From DUCIEF, the students visited the Office of the President, where works from Hale Woodruff, Ida Kohlmeyer and Gilbert Fletcher, ‘70, among others, are displayed. Barnes met the docents in the art gallery inside the Samuel DuBois Cook Fine Arts Center. He talked about the program and pointed out art from Dillard students and the gallery also had pieces from Barnes. I showed some of my photographs and my performance video and then we talked about my process and inspiration.     

“The art at the University is diverse,” said Jon Thomas, a senior at International High School.  Additionally, she expressed her intrigue of the classroom experience that Barnes described. Thomas said: “I love how the artists are allowed to be creative in their own way and how no one is telling them how to use their creativity.”


L. Kasimu Harris talking about W. E. B. DuBois and how art is a reflection of society. 

There is a link between the classrooms at Dillard and the gallery walls at the Ogden, home to the largest collection of Southern Art in the world. “We look at the Ogden as an extension of campus, in terms of learning the inner working of a museum and the professional art world,” Barnes said. He added that Dillard is a place that merges with their outreach goals  and also benefits from the flow of quality students in terms of recruitment. Recently, the Ogden has worked to strengthen its relationships with Dillard University professors and students. Balkin explained that it’s a natural connection because both Barnes and I have exhibited at the Museum and participated in their outreach programming. We were both in the Louisiana Contemporary in 2014 and  2015 Louisiana Contemporary, where Barnes earned first place with “Doe Poppin,” a wooden sculpture. I was also in The Rising, a group photography exhibition that garnered national media attention, in 2015. Last year, Lionell S. Thomas, ‘18,  and James McClue, ‘16, participated in the HBCU Art Showcase at the Ogden. In fact, for the last four years, Dillard has maintained a constant presence in the juried Louisiana Contemporary annual exhibition that has a very stringent selection process for the artists it presents. In 2014, Christopher Bunch, ‘14 won the People’s Choice Award in the exhibit and this year Dillard graduates Ernest Littles and Jer’Lisa Devezin are in the Louisiana Contemporary that runs until September 18.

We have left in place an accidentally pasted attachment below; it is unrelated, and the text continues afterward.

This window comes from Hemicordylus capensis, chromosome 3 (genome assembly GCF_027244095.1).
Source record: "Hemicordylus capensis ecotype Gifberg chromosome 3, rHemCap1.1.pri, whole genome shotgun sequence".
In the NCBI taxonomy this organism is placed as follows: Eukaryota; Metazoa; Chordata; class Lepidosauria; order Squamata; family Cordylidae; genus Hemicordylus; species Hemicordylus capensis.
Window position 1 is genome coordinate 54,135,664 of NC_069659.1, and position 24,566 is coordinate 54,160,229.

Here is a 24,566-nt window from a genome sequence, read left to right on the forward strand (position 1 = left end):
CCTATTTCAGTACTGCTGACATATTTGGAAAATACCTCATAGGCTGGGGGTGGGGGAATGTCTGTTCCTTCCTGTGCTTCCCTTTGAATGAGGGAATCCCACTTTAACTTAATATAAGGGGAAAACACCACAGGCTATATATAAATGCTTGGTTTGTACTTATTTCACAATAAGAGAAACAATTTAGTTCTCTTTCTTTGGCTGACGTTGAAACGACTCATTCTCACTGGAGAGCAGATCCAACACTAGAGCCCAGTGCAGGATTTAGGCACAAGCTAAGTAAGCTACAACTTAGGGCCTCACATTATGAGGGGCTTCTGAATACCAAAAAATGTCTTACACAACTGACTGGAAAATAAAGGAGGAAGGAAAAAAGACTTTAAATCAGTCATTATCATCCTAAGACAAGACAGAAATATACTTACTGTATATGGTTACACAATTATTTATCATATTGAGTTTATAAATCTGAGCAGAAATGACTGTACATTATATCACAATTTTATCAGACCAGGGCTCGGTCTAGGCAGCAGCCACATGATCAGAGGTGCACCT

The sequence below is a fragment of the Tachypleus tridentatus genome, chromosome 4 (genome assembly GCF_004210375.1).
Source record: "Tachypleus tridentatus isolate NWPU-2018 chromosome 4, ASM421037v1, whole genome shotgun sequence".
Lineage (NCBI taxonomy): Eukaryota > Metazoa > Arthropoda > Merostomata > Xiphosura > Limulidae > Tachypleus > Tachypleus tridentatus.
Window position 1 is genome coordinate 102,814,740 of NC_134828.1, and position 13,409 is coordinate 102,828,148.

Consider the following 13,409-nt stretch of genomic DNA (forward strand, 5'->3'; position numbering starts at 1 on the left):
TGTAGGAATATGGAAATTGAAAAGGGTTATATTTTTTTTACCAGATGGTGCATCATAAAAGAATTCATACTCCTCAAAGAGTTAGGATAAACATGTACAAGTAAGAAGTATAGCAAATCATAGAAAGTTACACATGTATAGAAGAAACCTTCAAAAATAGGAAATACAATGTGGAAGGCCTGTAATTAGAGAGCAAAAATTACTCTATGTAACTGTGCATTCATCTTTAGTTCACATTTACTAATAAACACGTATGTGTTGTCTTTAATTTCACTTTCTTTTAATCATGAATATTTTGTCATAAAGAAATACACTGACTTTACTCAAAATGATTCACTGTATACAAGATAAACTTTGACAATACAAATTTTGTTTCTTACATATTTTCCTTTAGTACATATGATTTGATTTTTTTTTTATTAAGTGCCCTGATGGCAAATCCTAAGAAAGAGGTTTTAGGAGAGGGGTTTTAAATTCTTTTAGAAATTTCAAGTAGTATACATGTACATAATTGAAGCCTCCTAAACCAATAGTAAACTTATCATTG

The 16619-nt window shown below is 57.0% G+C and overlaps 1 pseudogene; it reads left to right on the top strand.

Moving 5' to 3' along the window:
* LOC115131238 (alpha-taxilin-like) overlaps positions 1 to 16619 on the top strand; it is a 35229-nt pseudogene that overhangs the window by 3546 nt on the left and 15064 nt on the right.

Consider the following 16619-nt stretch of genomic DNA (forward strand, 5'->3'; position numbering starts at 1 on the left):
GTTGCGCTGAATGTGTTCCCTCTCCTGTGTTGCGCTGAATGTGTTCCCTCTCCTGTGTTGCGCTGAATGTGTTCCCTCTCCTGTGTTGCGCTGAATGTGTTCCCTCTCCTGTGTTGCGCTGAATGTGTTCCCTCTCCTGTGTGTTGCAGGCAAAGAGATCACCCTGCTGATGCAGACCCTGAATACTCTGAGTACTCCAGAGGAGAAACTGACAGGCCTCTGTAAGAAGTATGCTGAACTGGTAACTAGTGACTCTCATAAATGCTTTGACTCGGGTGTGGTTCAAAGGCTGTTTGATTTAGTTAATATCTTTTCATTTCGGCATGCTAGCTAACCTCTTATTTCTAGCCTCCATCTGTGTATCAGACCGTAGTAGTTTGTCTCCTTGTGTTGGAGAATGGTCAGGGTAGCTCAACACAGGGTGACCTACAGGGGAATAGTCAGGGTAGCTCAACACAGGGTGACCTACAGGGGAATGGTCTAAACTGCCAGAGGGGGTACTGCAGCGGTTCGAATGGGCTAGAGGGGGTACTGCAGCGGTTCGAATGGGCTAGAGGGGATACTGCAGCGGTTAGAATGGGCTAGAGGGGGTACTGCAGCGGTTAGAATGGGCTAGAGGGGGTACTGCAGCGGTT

Balkin says she hopes to grow the interconnection and develop new collaborations, soon, that benefit both institutions. She added: “I am especially proud of the fact that two of our Teen Docent alumni [Lionell S. Thomas and Myron Solomon, ‘20]  are now students at Dillard.”

Click here to change font size:

aintmisbeahvin web 

NEW ORLEANS – Open call auditions for the Dillard University Theatre’s 81st season will take place at the Samuel DuBois Cook Theatre on Wednesday, September 7, from 2 p.m. to 5 p.m., and on Thursday, September 8, from 11 a.m. to 12:30 p.m. and from 1 p.m. to 3 p.m.

All actors are asked to meet in the Cook lobby to sign up and fill out the audition form.  Auditions are open to all Dillard University students, faculty and staff as well as actors from the New Orleans area community.

Each actor must perform two contrasting, one-minute monologues at the audition and are required to bring a current headshot and resume (no exceptions will be made).